The Double Standard against Bernie Sanders

It must be acknowledged, and often is, that Hillary Clinton faces tremendous prejudice as a woman in politics. We are quick to point out otherwise-benign remarks that become negatively gendered when directed at a woman. But what about Bernie Sanders? No, he does not face obstacles as a result of being a man, but I find it remarkable that it is such a huge deal that we may elect our first woman president, but not as exciting that we may elect our first Jewish president, our first secular president, our first president not to shy away from the word socialism, our first president in a long time who is not funded by big industry money, and our first politically independent president. Further, Bernie Sanders has a leg up in experience, both domestic and foreign. He spent eight years as mayor of Burlington, VT — a city with fewer than 50,000 residents, to be fair — but it’s certainly eight years of executive experience that Secretary Clinton does not have. He has predicted almost every policy disaster, giving his condemnations years before the disasters manifested. Meanwhile, Hillary Clinton supported most, if not all, of these disastrous policies and has a horrific agenda and unacceptable experience when it comes to her main strength, foreign policy. Clearly, discussion is warranted around the privileges Hillary Clinton has, as the wife of a former president, that Bernie Sanders does not. Yes, I’m coining Establishment Privilege.

Other political spouses enjoy these benefits, too. Remember when we wanted Michelle Obama to team up with Hillary or run for senate?
“It’s always a little bit challenging because, you know, if Sen. Sanders doesn’t agree with how you are approaching something, then you are a member of the establishment.” -Hillary Clinton at the New York debate on April 14, 2016

The first lady becomes instantly beloved in the Democratic Party. (Indeed, you would have trouble finding a Republican who expressed disdain for Laura or Barbara Bush.) Perhaps we are so fascinated because she is unelected, yet still has power to effect changes in policy, culture, and even the decisions of the president! She is undoubtedly a role model and her approval ratings generally remain positive, even when her husband’s dip — though Hillary’s fluctuated more than what’s typical.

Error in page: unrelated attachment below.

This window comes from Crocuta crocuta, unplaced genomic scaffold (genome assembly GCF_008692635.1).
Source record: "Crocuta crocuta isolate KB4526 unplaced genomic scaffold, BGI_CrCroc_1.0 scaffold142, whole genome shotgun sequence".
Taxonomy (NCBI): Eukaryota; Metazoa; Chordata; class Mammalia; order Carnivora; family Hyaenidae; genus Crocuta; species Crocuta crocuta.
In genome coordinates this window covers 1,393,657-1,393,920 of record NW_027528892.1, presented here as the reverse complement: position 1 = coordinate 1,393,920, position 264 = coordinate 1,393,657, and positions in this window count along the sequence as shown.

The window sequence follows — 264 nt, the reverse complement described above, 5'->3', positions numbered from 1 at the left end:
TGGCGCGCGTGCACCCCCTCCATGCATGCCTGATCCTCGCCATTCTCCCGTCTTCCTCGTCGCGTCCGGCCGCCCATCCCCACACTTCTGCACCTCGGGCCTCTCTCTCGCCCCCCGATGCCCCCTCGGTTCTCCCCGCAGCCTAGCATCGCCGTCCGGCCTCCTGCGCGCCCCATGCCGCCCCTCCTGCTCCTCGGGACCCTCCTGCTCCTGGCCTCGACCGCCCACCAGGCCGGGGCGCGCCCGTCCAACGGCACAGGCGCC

In 1999, Hillary Clinton surges during her husband’s Lewinsky scandal, while this is a downward time for him. Note the time periods are not exactly the same.

Only a first lady could use her positive favorability, in lieu of previous elective experience, to launch a bid for the U.S. Senate. And as a carpetbagger, to boot! When Scott Brown ran for senate in New Hampshire, after Elizabeth Warren unseated him in Massachusetts, voters did not exactly take a liking to him: He became the first man to lose two consecutive senate races to two different women. Clinton was practically unopposed in the New York primary, naturally backed by the Democratic establishment. If she was branded the wife of the former president, she quickly convinced us that she was the one in office now. In 2006 she was re-elected in a landslide. Only a year later she launched her presidential bid, again with the weight of the right people in powerful places. She was heavily favored to win the Democratic nomination long before and long into the primary race. If it wasn’t clear before, Hillary Clinton is now officially a member of the Democratic Establishment. In fact, the media spoke of Obama then similar to the way it describes Sanders now:

Having a former president campaign on your behalf is invaluable, but her recognition also picked her up endorsements from Maya Angelou, Janet Jackson, Hugh Hefner, The New York Times, and an impressive number of Democratic politicians in 2008. In 2016 she now has a former president, effectively a current president, national organizations like Planned Parenthood and the Human Rights Campaign (which are both peculiar), Snoop Dogg; her political endorsements have multiplied immensely. She boasts almost every Democratic woman senator, including Tammy Baldwin, and plenty of foreign leaders. This year’s list is much more overwhelming than in 2008, the first time she was poised to win the Democratic nomination. The makeup of Bernie Sanders’ endorsements is more eclectic, even intelligent and academic, but it pales in comparison, even when he has important and influential backers.